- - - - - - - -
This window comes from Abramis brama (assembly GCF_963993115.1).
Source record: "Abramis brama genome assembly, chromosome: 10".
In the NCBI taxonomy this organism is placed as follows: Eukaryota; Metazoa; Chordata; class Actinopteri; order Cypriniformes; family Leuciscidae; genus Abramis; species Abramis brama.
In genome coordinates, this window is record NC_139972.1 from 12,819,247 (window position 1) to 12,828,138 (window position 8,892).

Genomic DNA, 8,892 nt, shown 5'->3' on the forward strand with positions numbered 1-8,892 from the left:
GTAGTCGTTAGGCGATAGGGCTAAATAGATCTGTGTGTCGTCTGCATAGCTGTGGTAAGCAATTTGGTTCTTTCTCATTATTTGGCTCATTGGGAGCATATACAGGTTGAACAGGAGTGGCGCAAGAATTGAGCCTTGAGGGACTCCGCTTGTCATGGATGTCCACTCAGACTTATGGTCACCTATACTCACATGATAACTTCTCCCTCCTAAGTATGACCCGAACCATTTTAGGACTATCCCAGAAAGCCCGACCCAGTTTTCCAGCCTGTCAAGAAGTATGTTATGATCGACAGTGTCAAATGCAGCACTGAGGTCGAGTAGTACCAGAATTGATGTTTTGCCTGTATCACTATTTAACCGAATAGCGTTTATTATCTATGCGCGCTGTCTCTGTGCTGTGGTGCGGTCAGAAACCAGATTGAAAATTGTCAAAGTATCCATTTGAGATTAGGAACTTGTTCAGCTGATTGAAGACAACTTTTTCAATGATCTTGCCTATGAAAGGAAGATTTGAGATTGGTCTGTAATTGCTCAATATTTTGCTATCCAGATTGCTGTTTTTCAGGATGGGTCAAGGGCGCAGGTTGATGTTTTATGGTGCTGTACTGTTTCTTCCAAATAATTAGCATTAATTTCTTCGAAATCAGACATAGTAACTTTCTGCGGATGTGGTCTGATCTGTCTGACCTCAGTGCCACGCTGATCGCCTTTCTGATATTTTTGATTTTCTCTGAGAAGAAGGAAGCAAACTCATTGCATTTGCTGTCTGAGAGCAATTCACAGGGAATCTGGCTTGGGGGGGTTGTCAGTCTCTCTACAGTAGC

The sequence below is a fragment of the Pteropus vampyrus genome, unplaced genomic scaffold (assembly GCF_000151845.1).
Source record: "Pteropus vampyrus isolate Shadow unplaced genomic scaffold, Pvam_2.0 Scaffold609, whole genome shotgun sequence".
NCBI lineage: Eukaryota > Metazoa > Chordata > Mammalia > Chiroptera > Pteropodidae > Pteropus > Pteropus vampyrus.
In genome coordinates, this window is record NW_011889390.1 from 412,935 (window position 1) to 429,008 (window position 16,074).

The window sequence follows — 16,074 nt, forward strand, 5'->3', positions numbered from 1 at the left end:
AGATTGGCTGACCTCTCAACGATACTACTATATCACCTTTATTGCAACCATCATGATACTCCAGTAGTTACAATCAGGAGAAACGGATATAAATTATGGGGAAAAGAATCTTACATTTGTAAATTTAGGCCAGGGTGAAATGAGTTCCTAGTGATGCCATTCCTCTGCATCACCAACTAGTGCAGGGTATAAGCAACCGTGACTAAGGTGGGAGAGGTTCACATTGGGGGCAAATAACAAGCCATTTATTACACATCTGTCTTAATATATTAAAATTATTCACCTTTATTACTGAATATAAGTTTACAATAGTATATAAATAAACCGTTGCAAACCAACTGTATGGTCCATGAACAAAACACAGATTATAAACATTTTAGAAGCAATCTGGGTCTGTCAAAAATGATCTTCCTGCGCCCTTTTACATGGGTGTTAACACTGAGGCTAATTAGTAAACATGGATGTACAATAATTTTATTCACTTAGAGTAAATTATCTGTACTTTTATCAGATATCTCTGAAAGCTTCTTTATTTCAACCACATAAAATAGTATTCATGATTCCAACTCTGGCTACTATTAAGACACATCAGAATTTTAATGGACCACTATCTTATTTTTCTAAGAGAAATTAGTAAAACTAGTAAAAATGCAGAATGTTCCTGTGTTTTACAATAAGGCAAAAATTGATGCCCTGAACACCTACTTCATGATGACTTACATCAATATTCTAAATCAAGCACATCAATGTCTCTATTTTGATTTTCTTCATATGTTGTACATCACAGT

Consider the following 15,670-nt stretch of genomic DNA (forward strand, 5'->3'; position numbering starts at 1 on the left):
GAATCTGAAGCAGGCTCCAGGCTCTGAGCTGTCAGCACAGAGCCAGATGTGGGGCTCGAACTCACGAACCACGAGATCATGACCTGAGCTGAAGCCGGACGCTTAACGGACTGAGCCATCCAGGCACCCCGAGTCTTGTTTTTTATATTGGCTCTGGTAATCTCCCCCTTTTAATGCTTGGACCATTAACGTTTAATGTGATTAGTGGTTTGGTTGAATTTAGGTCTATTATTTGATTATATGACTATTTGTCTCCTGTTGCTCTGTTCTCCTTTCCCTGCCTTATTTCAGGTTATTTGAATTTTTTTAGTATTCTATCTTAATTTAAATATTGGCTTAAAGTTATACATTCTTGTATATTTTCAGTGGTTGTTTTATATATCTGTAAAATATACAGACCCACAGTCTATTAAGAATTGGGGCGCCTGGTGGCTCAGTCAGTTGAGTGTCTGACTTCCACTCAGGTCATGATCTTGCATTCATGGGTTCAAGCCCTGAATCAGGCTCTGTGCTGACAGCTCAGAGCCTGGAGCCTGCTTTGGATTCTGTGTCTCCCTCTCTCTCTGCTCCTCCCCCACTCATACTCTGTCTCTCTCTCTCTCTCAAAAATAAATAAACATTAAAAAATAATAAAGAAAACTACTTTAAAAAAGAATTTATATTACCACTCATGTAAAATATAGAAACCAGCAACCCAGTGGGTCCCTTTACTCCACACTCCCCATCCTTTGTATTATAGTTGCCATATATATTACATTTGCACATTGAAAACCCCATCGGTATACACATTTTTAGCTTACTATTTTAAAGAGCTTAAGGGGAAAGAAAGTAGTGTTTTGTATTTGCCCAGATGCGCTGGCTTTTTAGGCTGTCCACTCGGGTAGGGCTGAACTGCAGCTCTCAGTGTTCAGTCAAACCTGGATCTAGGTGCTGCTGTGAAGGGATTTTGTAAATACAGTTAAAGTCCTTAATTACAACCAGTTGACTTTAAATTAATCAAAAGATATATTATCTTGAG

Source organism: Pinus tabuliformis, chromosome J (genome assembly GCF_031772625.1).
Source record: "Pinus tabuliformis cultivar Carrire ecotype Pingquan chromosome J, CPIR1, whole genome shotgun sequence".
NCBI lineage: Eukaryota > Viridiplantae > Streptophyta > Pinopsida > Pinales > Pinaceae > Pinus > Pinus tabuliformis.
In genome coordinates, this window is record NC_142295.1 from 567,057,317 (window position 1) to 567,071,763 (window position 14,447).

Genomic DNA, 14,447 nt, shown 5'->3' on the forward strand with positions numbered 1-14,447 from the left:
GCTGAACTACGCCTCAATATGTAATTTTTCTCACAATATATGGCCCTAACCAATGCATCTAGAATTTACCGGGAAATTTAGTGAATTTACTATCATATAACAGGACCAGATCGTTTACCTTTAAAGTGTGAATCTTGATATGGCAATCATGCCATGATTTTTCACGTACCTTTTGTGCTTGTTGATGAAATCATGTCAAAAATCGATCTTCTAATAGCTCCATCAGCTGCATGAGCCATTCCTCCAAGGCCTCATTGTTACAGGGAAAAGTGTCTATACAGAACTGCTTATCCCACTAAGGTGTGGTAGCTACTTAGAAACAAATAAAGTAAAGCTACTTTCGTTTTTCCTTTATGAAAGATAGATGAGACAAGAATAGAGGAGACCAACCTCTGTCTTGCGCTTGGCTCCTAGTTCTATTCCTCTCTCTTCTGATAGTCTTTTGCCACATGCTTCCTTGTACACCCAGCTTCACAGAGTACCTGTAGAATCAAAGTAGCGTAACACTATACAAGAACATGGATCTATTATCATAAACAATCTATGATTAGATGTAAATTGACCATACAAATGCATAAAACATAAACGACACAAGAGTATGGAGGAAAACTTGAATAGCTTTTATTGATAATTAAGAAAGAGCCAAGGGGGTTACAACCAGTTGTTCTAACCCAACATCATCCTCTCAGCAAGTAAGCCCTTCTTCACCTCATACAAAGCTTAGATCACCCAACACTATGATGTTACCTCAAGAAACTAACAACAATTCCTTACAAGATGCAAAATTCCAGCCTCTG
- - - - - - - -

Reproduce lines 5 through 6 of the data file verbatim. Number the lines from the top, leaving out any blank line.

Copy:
Genomic DNA, 8,892 nt, shown 5'->3' on the forward strand with positions numbered 1-8,892 from the left:
GTAGTCGTTAGGCGATAGGGCTAAATAGATCTGTGTGTCGTCTGCATAGCTGTGGTAAGCAATTTGGTTCTTTCTCATTATTTGGCTCATTGGGAGCATATACAGGTTGAACAGGAGTGGCGCAAGAATTGAGCCTTGAGGGACTCCGCTTGTCATGGATGTCCACTCAGACTTATGGTCACCTATACTCACATGATAACTTCTCCCTCCTAAGTATGACCCGAACCATTTTAGGACTATCCCAGAAAGCCCGACCCAGTTTTCCAGCCTGTCAAGAAGTATGTTATGATCGACAGTGTCAAATGCAGCACTGAGGTCGAGTAGTACCAGAATTGATGTTTTGCCTGTATCACTATTTAACCGAATAGCGTTTATTATCTATGCGCGCTGTCTCTGTGCTGTGGTGCGGTCAGAAACCAGATTGAAAATTGTCAAAGTATCCATTTGAGATTAGGAACTTGTTCAGCTGATTGAAGACAACTTTTTCAATGATCTTGCCTATGAAAGGAAGATTTGAGATTGGTCTGTAATTGCTCAATATTTTGCTATCCAGATTGCTGTTTTTCAGGATGGGTCAAGGGCGCAGGTTGATGTTTTATGGTGCTGTACTGTTTCTTCCAAATAATTAGCATTAATTTCTTCGAAATCAGACATAGTAACTTTCTGCGGATGTGGTCTGATCTGTCTGACCTCAGTGCCACGCTGATCGCCTTTCTGATATTTTTGATTTTCTCTGAGAAGAAGGAAGCAAACTCATTGCATTTGCTGTCTGAGAGCAATTCACAGGGAATCTGGCTTGGGGGGGTTGTCAGTCTCTCTACAGTAGC